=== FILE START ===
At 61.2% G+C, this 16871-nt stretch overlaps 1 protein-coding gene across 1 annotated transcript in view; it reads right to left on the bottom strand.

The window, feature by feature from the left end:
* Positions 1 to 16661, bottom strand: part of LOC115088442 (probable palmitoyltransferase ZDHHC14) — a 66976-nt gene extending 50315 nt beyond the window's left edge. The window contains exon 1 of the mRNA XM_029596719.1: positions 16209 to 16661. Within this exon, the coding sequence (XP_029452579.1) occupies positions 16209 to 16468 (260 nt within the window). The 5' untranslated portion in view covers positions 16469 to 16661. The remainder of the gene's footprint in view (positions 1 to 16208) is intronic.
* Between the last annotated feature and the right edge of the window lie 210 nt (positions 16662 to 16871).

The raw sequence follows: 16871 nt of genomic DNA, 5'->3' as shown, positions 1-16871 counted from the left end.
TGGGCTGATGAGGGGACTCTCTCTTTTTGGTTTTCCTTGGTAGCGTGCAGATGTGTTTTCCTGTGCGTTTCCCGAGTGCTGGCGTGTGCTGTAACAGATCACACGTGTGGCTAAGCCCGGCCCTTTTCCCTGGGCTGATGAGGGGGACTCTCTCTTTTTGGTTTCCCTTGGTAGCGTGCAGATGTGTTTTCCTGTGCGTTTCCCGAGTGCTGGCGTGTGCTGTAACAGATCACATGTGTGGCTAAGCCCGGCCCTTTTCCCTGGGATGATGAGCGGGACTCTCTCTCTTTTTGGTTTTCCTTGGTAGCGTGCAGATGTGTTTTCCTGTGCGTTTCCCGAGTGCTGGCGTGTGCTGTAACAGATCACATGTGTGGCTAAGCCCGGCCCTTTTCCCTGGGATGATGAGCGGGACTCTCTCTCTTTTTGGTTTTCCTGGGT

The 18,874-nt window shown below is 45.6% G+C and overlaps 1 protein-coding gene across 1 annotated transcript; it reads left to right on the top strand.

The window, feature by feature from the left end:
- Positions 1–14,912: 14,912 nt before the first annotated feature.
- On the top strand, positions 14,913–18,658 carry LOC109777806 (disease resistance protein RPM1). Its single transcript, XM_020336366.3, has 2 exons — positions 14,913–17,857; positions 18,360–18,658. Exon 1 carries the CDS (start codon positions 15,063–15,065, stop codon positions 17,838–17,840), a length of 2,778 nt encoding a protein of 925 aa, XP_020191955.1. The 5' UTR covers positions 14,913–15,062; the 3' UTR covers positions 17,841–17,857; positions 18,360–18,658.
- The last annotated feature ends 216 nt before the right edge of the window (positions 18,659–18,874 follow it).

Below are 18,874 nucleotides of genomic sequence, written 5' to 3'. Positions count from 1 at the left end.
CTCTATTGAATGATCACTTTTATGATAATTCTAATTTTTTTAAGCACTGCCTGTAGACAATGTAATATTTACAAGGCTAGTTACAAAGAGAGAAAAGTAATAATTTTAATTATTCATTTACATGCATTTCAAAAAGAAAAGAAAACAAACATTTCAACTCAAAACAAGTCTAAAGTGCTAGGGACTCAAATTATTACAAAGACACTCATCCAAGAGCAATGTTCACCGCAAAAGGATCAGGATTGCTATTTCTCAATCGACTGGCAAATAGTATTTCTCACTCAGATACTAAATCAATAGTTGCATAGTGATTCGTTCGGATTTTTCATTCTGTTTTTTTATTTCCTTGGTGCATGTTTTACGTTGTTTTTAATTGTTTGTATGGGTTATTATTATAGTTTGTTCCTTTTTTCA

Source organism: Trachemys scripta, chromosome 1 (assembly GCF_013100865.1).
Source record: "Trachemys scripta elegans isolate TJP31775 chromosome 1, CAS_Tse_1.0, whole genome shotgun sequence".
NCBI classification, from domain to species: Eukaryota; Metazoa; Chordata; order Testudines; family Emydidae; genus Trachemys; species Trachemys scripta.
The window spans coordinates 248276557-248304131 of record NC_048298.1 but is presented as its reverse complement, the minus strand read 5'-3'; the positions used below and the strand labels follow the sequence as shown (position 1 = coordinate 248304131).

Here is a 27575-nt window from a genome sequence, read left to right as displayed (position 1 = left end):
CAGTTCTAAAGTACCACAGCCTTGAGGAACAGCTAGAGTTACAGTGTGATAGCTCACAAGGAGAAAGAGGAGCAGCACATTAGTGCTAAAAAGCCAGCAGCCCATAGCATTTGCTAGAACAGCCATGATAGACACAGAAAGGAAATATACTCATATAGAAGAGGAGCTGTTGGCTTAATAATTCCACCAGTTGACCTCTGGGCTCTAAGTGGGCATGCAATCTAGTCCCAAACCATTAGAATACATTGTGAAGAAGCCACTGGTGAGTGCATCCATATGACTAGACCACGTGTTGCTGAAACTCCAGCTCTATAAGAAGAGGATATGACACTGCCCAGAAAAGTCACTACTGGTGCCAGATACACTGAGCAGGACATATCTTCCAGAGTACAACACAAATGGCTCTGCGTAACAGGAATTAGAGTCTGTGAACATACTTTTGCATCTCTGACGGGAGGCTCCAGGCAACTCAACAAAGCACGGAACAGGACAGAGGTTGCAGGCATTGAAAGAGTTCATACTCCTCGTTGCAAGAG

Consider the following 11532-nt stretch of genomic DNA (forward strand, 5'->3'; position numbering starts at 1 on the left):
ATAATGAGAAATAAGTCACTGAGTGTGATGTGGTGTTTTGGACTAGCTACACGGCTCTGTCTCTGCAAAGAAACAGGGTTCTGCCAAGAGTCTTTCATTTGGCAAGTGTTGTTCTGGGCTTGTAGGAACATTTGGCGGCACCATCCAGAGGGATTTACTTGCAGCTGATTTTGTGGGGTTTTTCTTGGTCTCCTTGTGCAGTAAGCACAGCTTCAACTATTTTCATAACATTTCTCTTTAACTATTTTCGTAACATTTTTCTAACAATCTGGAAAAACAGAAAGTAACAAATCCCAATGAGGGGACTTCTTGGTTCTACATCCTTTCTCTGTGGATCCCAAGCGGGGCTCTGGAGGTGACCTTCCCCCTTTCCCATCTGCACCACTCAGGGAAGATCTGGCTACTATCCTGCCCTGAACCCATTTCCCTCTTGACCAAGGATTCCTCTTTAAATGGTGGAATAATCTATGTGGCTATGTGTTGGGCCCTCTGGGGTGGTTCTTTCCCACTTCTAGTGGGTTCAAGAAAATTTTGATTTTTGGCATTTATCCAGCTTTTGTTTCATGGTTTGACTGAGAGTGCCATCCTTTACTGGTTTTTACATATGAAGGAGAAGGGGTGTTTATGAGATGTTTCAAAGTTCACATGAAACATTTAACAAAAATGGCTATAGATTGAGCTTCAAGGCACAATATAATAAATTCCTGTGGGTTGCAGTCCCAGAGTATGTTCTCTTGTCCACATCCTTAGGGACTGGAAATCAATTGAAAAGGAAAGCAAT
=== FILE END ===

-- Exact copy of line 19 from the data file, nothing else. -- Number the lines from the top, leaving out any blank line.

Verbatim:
CAGTTCTAAAGTACCACAGCCTTGAGGAACAGCTAGAGTTACAGTGTGATAGCTCACAAGGAGAAAGAGGAGCAGCACATTAGTGCTAAAAAGCCAGCAGCCCATAGCATTTGCTAGAACAGCCATGATAGACACAGAAAGGAAATATACTCATATAGAAGAGGAGCTGTTGGCTTAATAATTCCACCAGTTGACCTCTGGGCTCTAAGTGGGCATGCAATCTAGTCCCAAACCATTAGAATACATTGTGAAGAAGCCACTGGTGAGTGCATCCATATGACTAGACCACGTGTTGCTGAAACTCCAGCTCTATAAGAAGAGGATATGACACTGCCCAGAAAAGTCACTACTGGTGCCAGATACACTGAGCAGGACATATCTTCCAGAGTACAACACAAATGGCTCTGCGTAACAGGAATTAGAGTCTGTGAACATACTTTTGCATCTCTGACGGGAGGCTCCAGGCAACTCAACAAAGCACGGAACAGGACAGAGGTTGCAGGCATTGAAAGAGTTCATACTCCTCGTTGCAAGAG